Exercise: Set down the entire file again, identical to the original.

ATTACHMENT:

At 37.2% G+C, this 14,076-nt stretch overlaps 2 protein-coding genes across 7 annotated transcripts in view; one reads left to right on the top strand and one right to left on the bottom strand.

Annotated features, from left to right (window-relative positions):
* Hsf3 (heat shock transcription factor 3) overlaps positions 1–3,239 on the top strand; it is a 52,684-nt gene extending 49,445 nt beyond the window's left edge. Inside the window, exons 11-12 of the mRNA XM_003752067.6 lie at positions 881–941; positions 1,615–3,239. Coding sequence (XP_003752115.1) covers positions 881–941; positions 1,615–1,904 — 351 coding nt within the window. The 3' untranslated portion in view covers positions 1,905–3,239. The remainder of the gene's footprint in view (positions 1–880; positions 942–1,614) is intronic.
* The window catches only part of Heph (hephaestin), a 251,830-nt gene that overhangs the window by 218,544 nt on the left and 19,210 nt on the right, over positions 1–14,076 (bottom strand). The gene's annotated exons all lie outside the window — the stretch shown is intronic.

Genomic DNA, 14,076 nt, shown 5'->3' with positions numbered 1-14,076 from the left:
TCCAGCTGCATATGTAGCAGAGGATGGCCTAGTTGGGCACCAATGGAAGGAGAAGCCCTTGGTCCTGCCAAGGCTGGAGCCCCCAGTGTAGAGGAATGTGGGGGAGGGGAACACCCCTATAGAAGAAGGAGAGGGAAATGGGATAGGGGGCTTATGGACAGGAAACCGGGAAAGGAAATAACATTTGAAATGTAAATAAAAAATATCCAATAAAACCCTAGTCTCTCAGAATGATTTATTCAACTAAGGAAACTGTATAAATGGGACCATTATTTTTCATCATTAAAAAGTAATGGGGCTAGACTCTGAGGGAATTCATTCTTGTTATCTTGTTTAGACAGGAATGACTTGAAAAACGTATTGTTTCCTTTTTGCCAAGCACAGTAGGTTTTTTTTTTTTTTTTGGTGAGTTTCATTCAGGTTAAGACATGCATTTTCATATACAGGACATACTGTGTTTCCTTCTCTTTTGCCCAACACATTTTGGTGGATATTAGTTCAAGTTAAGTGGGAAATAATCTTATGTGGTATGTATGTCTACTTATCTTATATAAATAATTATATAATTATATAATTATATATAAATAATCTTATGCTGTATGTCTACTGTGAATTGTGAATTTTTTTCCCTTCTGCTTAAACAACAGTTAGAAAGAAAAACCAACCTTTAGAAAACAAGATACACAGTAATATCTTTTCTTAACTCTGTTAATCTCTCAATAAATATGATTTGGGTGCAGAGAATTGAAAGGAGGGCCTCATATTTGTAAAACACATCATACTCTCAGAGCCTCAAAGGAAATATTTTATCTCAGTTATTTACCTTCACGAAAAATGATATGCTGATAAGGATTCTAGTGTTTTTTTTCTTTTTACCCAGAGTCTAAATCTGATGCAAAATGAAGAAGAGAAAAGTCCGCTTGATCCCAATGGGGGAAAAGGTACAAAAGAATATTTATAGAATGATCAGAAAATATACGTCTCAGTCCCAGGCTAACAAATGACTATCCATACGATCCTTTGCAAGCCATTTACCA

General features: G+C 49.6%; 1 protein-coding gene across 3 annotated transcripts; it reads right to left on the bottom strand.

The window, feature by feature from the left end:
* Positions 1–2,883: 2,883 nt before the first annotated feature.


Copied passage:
At 37.2% G+C, this 14,076-nt stretch overlaps 2 protein-coding genes across 7 annotated transcripts in view; one reads left to right on the top strand and one right to left on the bottom strand.

Annotated features, from left to right (window-relative positions):
* Hsf3 (heat shock transcription factor 3) overlaps positions 1–3,239 on the top strand; it is a 52,684-nt gene extending 49,445 nt beyond the window's left edge. Inside the window, exons 11-12 of the mRNA XM_003752067.6 lie at positions 881–941; positions 1,615–3,239. Coding sequence (XP_003752115.1) covers positions 881–941; positions 1,615–1,904 — 351 coding nt within the window. The 3' untranslated portion in view covers positions 1,905–3,239. The remainder of the gene's footprint in view (positions 1–880; positions 942–1,614) is intronic.
* The window catches only part of Heph (hephaestin), a 251,830-nt gene that overhangs the window by 218,544 nt on the left and 19,210 nt on the right, over positions 1–14,076 (bottom strand). The gene's annotated exons all lie outside the window — the stretch shown is intronic.

Genomic DNA, 14,076 nt, shown 5'->3' with positions numbered 1-14,076 from the left:
TCCAGCTGCATATGTAGCAGAGGATGGCCTAGTTGGGCACCAATGGAAGGAGAAGCCCTTGGTCCTGCCAAGGCTGGAGCCCCCAGTGTAGAGGAATGTGGGGGAGGGGAACACCCCTATAGAAGAAGGAGAGGGAAATGGGATAGGGGGCTTATGGACAGGAAACCGGGAAAGGAAATAACATTTGAAATGTAAATAAAAAATATCCAATAAAACCCTAGTCTCTCAGAATGATTTATTCAACTAAGGAAACTGTATAAATGGGACCATTATTTTTCATCATTAAAAAGTAATGGGGCTAGACTCTGAGGGAATTCATTCTTGTTATCTTGTTTAGACAGGAATGACTTGAAAAACGTATTGTTTCCTTTTTGCCAAGCACAGTAGGTTTTTTTTTTTTTTTTGGTGAGTTTCATTCAGGTTAAGACATGCATTTTCATATACAGGACATACTGTGTTTCCTTCTCTTTTGCCCAACACATTTTGGTGGATATTAGTTCAAGTTAAGTGGGAAATAATCTTATGTGGTATGTATGTCTACTTATCTTATATAAATAATTATATAATTATATAATTATATATAAATAATCTTATGCTGTATGTCTACTGTGAATTGTGAATTTTTTTCCCTTCTGCTTAAACAACAGTTAGAAAGAAAAACCAACCTTTAGAAAACAAGATACACAGTAATATCTTTTCTTAACTCTGTTAATCTCTCAATAAATATGATTTGGGTGCAGAGAATTGAAAGGAGGGCCTCATATTTGTAAAACACATCATACTCTCAGAGCCTCAAAGGAAATATTTTATCTCAGTTATTTACCTTCACGAAAAATGATATGCTGATAAGGATTCTAGTGTTTTTTTTCTTTTTACCCAGAGTCTAAATCTGATGCAAAATGAAGAAGAGAAAAGTCCGCTTGATCCCAATGGGGGAAAAGGTACAAAAGAATATTTATAGAATGATCAGAAAATATACGTCTCAGTCCCAGGCTAACAAATGACTATCCATACGATCCTTTGCAAGCCATTTACCA

General features: G+C 49.6%; 1 protein-coding gene across 3 annotated transcripts; it reads right to left on the bottom strand.

The window, feature by feature from the left end:
* Positions 1–2,883: 2,883 nt before the first annotated feature.